Whether you call it “Borat Subsequent Moviefilm”, “Borat 2”, or go by its official title “Borat: Gift of Pornographic Monkey to Vice Premiere Mikhael Pence to Make Benefit Recently Diminished Nation of Kazakhstan” (and that’ll be the only time I’ll type it in its entirety), Sacha Baron Cohen finally got around to doing a follow-up to his 2006 box office smash. The first Borat movie was better at creating hilarious YouTube clips than actually gelling as a feature length movie. But people loved it and I’m sure many will fall for its sequel.
Yet there is something about “Borat 2” that has felt a little icky from the start. Purchased by Amazon mere weeks ago, rushed to their streaming platform ahead of the 2020 election, now getting loads of free publicity via major news outlets. It makes sense considering how politically motivated this film is compared to its predecessor (it even ends with the tag “Now Vote, or You Will Be Execute“). The first film offered a more rounded cultural, political, and social critique by holding up a mirror to American society. Cohen’s agenda-driven latest feels about 80% politics which doesn’t leave a lot of time for much else.
Obviously there is nothing wrong with having an agenda. Throughout cinema history there have been great movies built on agendas, many of them political. But “Borat 2” is what happens when your agenda becomes too transparent and it screams so loudly that it drowns out anything else your movie may want to say. Clearly in a country this bitterly divided Cohen’s film is sure to be candy for some.￼ That doesn’t make it any less frustrating, especially when you see glimmers of the first film’s strengths.
The movie opens with Cohen’s Borat Sagdiyev in a Kazakhstan gulag serving a life sentence￼ for humiliating his homeland with his first film. The country’s new Premier summons Borat and offers him a chance at redemption. Since he knows America, Borat is tasked with delivering a gift to Vice President Mike Pence in an effort to redeem Kazakhstan’s tarnished image. That gift – Johnny the Monkey, Minister of Culture and the country’s top pornstar (don’t ask). So Borat sets out on a cargo ship and 22 days later arrives in Galveston, Texas.
Once back in the States Borat quickly learns he has become a celebrity. Wishing to keep a low profile, he buys several costumes at a local Halloween ￼thrift shop and then sets out to do his patriotic duty. In a twist too stupid to waste time on, Johnny the Monkey doesn’t survive the trip from Kazakhstan. Instead Borat discovers his 15-year-old daughter Tutar (played by 24-year-old Bulgarian actress Maria Bakalova) stowed away in the monkey’s crate. Borat scrabbles and comes up with a new plan. He’ll give his daughter as a gift to America’s Vice Premier. This thrills Tutar who has long dreamed of belonging to a powerful man much like her idol Queen Melania. Yep.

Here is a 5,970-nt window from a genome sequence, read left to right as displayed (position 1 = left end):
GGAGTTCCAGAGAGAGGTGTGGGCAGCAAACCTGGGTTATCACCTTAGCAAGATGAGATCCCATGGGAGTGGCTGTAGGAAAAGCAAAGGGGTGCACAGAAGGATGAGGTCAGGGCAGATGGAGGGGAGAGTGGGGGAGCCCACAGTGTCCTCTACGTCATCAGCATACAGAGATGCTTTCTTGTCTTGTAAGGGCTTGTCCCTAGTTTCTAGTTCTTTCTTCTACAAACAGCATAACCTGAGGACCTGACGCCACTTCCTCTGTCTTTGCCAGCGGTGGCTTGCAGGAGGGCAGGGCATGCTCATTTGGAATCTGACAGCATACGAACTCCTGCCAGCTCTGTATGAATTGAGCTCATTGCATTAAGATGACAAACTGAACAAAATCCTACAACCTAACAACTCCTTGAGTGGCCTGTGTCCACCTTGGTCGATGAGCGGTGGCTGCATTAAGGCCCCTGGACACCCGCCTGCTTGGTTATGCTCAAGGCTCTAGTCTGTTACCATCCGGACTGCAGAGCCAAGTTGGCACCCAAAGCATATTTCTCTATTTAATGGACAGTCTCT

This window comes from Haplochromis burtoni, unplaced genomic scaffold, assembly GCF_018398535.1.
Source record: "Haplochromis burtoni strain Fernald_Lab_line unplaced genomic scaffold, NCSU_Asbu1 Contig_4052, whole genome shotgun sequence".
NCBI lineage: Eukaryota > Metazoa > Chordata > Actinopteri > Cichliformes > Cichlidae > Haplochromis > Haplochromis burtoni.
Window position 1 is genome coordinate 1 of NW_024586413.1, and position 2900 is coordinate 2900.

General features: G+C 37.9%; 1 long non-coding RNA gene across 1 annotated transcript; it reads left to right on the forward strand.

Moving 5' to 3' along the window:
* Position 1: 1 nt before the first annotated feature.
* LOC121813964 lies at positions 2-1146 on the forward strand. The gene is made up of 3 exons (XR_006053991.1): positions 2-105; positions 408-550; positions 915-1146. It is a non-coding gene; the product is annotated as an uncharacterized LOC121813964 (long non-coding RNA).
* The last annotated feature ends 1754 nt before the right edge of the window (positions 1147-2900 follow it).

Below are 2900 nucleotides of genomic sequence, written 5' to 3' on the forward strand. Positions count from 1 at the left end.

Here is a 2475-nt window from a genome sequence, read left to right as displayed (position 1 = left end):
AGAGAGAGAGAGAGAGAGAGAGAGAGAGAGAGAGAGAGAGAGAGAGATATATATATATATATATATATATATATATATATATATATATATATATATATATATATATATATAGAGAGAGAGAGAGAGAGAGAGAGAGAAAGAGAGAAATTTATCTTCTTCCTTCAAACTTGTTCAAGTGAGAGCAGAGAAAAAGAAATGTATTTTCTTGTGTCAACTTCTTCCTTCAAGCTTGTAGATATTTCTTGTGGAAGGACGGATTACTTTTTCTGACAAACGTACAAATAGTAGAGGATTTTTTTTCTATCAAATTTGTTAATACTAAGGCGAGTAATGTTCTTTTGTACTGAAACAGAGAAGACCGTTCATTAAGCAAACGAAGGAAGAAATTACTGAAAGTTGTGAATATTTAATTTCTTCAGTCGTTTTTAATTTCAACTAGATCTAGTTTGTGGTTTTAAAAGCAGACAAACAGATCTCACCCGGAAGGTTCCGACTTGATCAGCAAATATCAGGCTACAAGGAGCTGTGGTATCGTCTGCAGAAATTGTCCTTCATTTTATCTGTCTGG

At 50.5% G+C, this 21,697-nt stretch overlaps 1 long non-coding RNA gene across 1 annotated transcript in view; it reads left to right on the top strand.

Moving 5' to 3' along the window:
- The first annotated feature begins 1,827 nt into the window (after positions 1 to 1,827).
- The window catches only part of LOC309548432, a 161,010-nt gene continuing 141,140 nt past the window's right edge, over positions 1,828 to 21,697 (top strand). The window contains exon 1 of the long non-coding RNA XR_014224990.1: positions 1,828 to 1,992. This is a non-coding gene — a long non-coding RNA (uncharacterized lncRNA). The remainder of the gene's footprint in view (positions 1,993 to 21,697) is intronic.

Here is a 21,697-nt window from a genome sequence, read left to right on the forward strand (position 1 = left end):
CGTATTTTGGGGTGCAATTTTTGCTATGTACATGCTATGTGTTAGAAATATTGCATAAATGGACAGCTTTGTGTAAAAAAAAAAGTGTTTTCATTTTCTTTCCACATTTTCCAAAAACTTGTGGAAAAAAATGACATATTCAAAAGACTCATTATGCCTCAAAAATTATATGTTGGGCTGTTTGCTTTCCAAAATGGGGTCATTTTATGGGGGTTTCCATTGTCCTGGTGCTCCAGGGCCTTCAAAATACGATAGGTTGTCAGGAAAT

This sets in motion a number of ‘encounters’ with unsuspecting victims as Borat prepares his daughter for her new “owner”. They include trips to a dress shop, a hair salon, and getting tips from an Instagramming “sugar baby”. Actually Cohen and Bakalova’s best moments are when it’s just them and the half-baked mockumentary gives way to the daddy/daughter story. But these movies are all about fooling unaware people and capturing it on camera. This time these supposedly unscripted scenes (and some are quite dubious) don’t land nearly as well as they did in the first film and some fall completely flat.
Take one of the movie’s biggest scenes where Cohen, dressed in a fat suit and a Trump mask, throws Bakalova over his shoulder (or is it a doll) and barges into an arena interrupting Mike Pence’s CPAC speech. It could have been memorable, but it’s too poorly shot and ends with an uneventful thud. Then you get a scene like the debutante ball which starts ￼out funny but ends with a disgusting gross-out menstruation￼ gag. It’s not the only low-brow shock jock ‘humor’ we’re forced to endure. Whether it’s Cohen’s lazy fixation on genital jokes or him running around in his underwear. He’s constantly repackaging and rehashing the same crass material.
And again, it’s frustrating because there are laughs that can be mined out of “Borat Subsequent Moviefilm”. There’s also a pieced-together semi-inspiring story of Tutar’s self-liberation that begs for more attention. You also have to admire Cohen’s ability to lure people into exposing their own bigotries through some of the most ridiculous conversations and interactions, his boldness in infiltrating a den of alt-right conspiracy theorists, and his crafty commentary on the COVID-19 pandemic.
Of course most people are talking about the film’s finale featuring a prominent politician in compromising position, a scene made more salacious by what may be some rather strategic editing. Unfortunately there’s isn’t much else worth talking about. When in comes down to it “Borat 2” just can’t get out of its own way. Cohen’s work at exposing racism and misogyny is too often undercut by his insistence on overusing juvenile crudity. And this time around everything feels far more manufactured than with the first film. Ultimately you can’t help but wonder how many of the people on screen are actually in on the joke. “Borat Subsequent Moviefilm” is now streaming on Amazon Prime”.
VERDICT – 2 STARS